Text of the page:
Back in that Thanksgiving post on Macklemore, I wrote about “White Privilege” (2005), the rich and thoughtful song through which he (at a very early moment in his career) considered what it means to be a white rap artist and the roles that race, culture, and identity have played and continue to play in the genre and its evolution. Well, just over a month ago Macklemore released a sequel, “White Privilege 2” (2016), and the new song is richer, more thoughtful, and more complex than the first in every way, including its use of multiple voices and perspectives, its layered engagements with Macklemore’s own identity as both a person (speaking to himself as Ben, his actual rather than stage name) and an artist, and, especially, its focus on the #BlackLivesMatter movement to ask questions about white agency, responbility, and limits not just in rap music but in American culture and society overall. Those looking to critique Macklemore as a poser or cultural appropriator will I’m sure find plenty to dislike—but to my mind, the song not only engages with precisely those issues, but also serves as a vital model for how all white Americans can support the #BlackLivesMatter movement honestly and self-critically.
It remains the case, however, that, as Macklemore put it in the first “White Privilege,” “hip hop started off on a block I’ve never been to/To counteract a struggle that I’ve never even been through.” Portraying that block and struggle quite powerfully, in both implicit and direct conversation with #BlackLivesMatter, is another recent rap album: J. Cole’s amazing 2014 Forest Hills Drive (2014). Named after his childhood home in Fayetteville, North Carolina (also home to my favorite American artist, Charles Chesnutt!), Cole’s album is rivaled only by Kendrick Lamar’s Good Kid, M.A.A.D City (2012) as an artistic expression of what it means to grow up and live as a young African American male in late 20th and early 21st century America. And the rise of the #BlackLivesMatter movement in the years between the albums has allowed Cole, both in his album and in his public statements and conversations, to consider those social and historical issues of race and community even more directly and fully. Indeed, alongside Ryan Coogler’s stunning debut film Fruitvale Station (2013), I would call Cole’s album the best cultural complement to the #BlackLivesMatter movement to date.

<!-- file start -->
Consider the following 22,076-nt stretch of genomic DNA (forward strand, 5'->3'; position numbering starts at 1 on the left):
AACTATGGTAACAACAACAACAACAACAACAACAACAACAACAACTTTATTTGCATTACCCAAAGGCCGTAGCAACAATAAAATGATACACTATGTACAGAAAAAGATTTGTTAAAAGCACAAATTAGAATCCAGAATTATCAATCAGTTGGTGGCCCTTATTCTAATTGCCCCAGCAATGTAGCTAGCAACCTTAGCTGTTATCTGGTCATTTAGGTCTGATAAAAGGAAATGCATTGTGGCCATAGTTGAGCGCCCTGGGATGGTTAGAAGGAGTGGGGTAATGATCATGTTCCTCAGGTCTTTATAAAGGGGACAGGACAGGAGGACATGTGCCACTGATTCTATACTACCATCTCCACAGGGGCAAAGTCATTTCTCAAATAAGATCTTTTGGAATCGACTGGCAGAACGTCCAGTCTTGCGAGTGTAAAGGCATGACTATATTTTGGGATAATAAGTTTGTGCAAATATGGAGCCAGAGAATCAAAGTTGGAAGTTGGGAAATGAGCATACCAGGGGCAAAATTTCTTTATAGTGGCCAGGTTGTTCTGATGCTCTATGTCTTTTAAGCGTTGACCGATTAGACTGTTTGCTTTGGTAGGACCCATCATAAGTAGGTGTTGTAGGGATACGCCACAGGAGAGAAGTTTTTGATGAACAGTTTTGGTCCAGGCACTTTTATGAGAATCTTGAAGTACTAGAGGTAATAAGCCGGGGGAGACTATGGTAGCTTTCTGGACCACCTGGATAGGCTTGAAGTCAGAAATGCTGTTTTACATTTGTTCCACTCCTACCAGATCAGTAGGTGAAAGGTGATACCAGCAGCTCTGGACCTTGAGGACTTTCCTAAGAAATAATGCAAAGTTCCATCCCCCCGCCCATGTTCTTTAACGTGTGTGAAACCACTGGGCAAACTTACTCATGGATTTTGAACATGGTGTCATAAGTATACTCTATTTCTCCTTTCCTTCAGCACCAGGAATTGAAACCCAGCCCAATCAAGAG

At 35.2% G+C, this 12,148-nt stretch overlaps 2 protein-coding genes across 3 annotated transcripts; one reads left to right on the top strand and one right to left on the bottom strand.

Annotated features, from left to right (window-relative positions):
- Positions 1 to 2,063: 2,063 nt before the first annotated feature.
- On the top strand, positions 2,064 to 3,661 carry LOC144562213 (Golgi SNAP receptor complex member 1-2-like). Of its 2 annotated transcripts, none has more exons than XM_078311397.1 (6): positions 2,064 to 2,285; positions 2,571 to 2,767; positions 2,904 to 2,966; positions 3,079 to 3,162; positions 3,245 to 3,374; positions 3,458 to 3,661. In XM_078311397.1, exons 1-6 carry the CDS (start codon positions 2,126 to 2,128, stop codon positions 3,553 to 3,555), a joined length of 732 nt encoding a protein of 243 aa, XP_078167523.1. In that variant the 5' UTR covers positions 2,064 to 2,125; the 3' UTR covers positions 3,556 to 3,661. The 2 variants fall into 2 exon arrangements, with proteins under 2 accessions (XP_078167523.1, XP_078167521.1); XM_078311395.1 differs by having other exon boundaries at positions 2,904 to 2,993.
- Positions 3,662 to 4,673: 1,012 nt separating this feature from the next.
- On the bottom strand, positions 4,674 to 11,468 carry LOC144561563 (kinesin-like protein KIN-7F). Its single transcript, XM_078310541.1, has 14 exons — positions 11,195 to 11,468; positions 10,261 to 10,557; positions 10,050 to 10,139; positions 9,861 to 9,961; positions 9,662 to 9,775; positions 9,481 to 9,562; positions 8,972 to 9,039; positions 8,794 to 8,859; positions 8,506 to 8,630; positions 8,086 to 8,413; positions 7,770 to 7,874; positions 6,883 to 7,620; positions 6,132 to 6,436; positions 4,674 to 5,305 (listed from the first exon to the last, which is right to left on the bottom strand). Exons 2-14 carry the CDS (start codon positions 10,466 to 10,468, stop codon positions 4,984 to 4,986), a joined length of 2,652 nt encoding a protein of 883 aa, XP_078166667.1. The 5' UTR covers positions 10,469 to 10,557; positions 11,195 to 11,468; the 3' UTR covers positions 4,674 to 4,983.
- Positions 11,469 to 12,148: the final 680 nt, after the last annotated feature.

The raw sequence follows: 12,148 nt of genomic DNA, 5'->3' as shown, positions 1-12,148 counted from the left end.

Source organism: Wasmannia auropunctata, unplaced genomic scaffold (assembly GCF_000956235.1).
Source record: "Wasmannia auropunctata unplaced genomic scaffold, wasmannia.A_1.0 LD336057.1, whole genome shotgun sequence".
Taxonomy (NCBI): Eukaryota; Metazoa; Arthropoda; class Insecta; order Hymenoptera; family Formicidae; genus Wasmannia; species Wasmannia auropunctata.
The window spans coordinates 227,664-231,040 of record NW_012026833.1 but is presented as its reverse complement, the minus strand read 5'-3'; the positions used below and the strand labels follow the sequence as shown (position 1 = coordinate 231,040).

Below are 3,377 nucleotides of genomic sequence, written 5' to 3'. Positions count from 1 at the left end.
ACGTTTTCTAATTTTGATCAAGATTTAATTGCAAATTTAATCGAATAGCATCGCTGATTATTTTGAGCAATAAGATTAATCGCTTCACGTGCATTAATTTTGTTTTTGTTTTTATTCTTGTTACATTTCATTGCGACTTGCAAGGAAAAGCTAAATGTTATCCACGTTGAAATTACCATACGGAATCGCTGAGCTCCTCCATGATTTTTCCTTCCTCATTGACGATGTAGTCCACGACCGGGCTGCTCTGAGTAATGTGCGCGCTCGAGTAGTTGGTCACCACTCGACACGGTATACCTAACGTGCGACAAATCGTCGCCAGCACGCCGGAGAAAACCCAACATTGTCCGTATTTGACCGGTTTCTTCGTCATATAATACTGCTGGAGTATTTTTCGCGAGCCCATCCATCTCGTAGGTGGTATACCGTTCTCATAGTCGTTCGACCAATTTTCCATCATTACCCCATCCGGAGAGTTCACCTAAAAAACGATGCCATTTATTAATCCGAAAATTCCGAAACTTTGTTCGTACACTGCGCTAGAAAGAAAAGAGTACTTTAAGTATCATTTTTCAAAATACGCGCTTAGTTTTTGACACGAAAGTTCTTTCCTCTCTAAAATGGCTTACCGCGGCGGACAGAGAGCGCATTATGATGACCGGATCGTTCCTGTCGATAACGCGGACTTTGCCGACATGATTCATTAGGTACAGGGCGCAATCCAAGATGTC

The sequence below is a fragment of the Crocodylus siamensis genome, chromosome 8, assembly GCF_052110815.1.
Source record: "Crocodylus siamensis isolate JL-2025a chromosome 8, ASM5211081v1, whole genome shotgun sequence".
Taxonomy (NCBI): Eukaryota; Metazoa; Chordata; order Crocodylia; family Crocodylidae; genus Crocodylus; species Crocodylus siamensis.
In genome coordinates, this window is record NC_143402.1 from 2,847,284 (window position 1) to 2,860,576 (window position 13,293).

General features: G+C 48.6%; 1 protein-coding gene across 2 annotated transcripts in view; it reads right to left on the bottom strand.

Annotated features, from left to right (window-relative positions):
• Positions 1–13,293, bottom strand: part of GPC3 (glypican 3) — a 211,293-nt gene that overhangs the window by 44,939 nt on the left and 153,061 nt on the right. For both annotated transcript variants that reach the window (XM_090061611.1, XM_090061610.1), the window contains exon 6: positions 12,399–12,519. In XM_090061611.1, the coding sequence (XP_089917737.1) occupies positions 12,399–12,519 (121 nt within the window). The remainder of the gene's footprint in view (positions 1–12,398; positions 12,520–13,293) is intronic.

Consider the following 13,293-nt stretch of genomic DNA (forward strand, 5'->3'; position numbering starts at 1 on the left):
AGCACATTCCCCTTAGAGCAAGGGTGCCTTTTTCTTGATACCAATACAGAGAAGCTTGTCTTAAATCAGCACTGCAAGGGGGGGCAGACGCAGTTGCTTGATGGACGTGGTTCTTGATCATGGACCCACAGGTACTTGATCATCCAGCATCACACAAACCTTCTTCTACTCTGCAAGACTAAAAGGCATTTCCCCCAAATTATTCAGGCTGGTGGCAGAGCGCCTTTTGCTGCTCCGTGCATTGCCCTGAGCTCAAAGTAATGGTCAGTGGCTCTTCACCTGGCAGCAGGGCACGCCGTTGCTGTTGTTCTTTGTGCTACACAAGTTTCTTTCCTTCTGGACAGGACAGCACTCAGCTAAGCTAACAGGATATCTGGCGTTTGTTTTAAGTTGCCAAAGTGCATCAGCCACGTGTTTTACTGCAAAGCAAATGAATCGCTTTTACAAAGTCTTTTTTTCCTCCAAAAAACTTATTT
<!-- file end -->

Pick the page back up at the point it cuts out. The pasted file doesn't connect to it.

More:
It’d be easy to see Cole’s and Macklemore’s engagements with that movement as alternatives or even competing options—and given that radio airplay and journalistic stories and the like are ultimately limited in time and scope, I would agree that often priorities have to be established (and, to be clear, that Cole’s perspective on this issue should take priority over Macklemore’s in that case). Yet as I have done in so many posts here, I would also and most importantly return to an additive rather than a competive model for our culture and collective attention and memory. Not only because our digital and multimedia moment makes it far more possible for us to listen to and share lots of songs and artists (whether they’re getting radio play or media coverage or not), although that’s an important rejoinder to my first point in this paragraph to be sure; but also because as powerful as any individual work and voice might be, there’s an even greater power in putting them in conversation and resisting what Chimamanda Ngozi Adichie has called “the danger of a single story.” As I hope this week’s posts have reflected, rap has never been a single story, and indeed its many stories and voices are a key part of what makes it such an important American genre.
February Recap this weekend,
PS. What do you think? Other rap artists, songs, or analyses you’d share?